Turns that I can reverse curl as much as I can bicep curl normally... At least when using a barbell my bicep curl is 1:1 to my reverse curl, when using a dumbell is more like 4/5...

Do why do we bicep curl really? Think about it, every other exercise is done in pronated position not supinated.

Deads, rows, pull ups, cleans, snatches, squats, front squats, bench... All that stuff is done in pronated position.

So why is it suggested to do bicep curls but never reverse curls, actually reverse curls are considered "futility" but why exactly?

People suggest that it's just a stupid exercise to isolate small insignificant muscles, but if I can bicep curl 45kg x 5 times on a barbell with pronated and supinated grips as well, does this mean that my small insignificant muscles are as strong as my biceps or that there's basically no muscular differences in the exercise?

But looking around the internet turns out I'm not a mutant, and actually most people can indeed reverse curl as much as they bicep curl.

So why are reverse curls never in any program?

1 Answer 1


Regarding the reverse curl

I wouldn't say the reverse curl is "futile". It does have a certain grip component to it that I, as a climber, cherish.

Constructing a more holistic bicep curl

But if we're truly going for a bicep-centric exercise, we need to make sure that we do the exercise in a way that incorporates all of its functionalities. You may or may not know that the bicep serves three functions:

  • flexion of the elbow (the obvious one)

  • supination of the wrist and forearm

  • to some extent, frontal flexion of the shoulder (in effect, it's actually somewhat involved in front raises)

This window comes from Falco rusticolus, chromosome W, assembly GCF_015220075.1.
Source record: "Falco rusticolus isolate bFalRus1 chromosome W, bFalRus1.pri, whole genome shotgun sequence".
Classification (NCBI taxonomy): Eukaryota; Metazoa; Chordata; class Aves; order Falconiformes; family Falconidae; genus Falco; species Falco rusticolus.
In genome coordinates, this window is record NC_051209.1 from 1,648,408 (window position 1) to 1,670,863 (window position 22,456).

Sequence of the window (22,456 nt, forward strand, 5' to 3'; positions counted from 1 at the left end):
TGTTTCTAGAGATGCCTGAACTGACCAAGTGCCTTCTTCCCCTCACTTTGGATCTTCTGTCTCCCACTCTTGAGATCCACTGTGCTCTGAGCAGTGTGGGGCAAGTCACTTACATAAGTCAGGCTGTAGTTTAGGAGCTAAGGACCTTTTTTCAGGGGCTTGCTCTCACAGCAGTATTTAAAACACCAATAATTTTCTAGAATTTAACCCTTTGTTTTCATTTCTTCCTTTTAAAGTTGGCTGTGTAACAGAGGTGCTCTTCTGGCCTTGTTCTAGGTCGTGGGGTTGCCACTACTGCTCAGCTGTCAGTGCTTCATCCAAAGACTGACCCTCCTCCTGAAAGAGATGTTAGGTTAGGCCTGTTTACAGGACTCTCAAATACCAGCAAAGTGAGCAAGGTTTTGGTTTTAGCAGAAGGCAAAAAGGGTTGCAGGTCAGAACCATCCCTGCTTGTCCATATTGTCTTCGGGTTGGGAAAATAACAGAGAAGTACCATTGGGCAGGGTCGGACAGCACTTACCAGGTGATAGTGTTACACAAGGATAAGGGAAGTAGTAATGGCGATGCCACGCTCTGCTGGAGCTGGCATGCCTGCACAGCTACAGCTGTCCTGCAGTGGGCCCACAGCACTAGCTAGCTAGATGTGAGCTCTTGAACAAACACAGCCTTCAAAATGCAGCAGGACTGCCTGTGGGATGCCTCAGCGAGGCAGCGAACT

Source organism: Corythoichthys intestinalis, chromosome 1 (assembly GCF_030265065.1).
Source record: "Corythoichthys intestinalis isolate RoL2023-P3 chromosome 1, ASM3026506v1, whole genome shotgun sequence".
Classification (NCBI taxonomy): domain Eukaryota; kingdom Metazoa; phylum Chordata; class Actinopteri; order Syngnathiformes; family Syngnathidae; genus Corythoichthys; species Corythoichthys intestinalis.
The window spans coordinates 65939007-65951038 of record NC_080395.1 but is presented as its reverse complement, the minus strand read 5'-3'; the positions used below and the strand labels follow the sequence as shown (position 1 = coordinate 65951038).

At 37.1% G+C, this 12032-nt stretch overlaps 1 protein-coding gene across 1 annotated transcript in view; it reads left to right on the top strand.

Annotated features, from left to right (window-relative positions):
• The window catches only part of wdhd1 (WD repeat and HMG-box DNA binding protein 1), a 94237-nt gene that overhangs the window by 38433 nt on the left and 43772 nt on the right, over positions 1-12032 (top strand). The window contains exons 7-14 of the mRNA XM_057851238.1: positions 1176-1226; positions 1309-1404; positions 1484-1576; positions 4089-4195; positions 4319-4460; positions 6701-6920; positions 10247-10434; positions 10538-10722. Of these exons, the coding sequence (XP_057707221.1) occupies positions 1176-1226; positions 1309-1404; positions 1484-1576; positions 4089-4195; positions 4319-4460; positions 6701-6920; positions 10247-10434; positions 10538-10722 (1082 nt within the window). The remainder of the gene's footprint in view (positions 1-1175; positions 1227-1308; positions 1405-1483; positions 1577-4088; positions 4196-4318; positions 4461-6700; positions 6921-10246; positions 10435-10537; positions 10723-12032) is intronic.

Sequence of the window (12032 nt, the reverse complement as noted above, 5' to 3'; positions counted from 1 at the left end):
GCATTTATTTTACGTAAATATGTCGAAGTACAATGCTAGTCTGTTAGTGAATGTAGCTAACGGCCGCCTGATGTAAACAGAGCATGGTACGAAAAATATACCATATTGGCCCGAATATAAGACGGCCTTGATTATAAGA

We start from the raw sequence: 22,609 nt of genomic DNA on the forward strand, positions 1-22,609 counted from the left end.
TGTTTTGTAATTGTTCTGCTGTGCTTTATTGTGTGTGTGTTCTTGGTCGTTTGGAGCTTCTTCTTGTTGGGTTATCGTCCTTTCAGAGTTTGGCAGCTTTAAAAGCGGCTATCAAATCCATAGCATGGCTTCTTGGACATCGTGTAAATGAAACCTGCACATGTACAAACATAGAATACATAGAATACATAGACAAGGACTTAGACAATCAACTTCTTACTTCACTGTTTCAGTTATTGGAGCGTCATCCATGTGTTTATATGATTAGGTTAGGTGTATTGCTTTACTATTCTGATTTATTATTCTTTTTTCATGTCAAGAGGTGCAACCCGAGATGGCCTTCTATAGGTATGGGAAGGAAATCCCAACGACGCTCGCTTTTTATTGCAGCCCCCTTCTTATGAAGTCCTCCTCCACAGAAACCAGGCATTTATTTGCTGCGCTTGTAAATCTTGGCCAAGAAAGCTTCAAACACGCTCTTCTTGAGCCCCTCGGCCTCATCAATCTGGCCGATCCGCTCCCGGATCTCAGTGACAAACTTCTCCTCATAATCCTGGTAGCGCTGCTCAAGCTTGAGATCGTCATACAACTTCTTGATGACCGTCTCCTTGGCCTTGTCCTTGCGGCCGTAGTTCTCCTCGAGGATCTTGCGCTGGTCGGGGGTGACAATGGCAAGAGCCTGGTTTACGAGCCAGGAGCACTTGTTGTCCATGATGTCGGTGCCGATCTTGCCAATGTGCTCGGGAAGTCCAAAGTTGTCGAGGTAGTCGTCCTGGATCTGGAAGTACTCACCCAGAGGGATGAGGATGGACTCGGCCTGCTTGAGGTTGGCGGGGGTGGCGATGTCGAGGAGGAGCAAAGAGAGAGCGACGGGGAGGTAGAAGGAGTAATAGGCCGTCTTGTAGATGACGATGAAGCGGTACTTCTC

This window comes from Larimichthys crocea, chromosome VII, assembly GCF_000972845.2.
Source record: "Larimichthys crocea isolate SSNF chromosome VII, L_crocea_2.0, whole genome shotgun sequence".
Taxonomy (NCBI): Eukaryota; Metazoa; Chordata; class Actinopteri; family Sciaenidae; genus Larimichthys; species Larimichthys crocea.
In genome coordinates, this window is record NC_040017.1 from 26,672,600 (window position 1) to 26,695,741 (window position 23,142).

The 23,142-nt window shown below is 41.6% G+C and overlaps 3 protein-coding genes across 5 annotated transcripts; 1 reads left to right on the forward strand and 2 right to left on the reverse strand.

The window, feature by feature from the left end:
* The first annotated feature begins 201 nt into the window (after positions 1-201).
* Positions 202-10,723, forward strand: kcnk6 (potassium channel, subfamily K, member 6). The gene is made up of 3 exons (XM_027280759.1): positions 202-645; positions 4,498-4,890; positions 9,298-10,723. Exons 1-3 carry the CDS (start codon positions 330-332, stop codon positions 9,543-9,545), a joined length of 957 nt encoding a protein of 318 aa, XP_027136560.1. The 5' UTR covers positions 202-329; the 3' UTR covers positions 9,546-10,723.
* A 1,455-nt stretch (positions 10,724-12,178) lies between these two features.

So if we were to try and construct a good bicep exercise, we should incorporate all three of these elements. A nice way to do so, is to go with a dumbbell curl that

  • obviously is a curl, satisfying the first point

  • loads more weight on the pinky side to incorporate active supination; if you don't force supination, the weight on the pinky-side will slouch down

  • at the top of the lift, raises the elbow forward slightly

Regarding point 2, you can get this uneven load with a symmetric dumbbell by sliding your hand so that your pointer finger hugs its side, and the pinky has some open space, like so:

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Think of trying to keep the weight level while holding it like this, and notice how you will have to actively turn your hand outward; in other words, supinate.

Incorporating variety

As with any muscle, the bicep responds well to variation. And this curl can be done

  • standing, allowing for a little bit of a cheat if you want to focus on the eccentric portion of the lift

  • seated in various degrees of incline, allowing you to shift where in the range of motion you experience the most intensity

Additionally, even though we have constructed a curl that satisfies some points, we have to also keep in mind that this is maybe not the exercise where we can use the most amount of weight, so we need to keep doing exercises that can put the bicep under even more intensity, whether it be through heavier curls like a barbell curl, or through more compound movements like pullups, chinups, bent-over rows etc.

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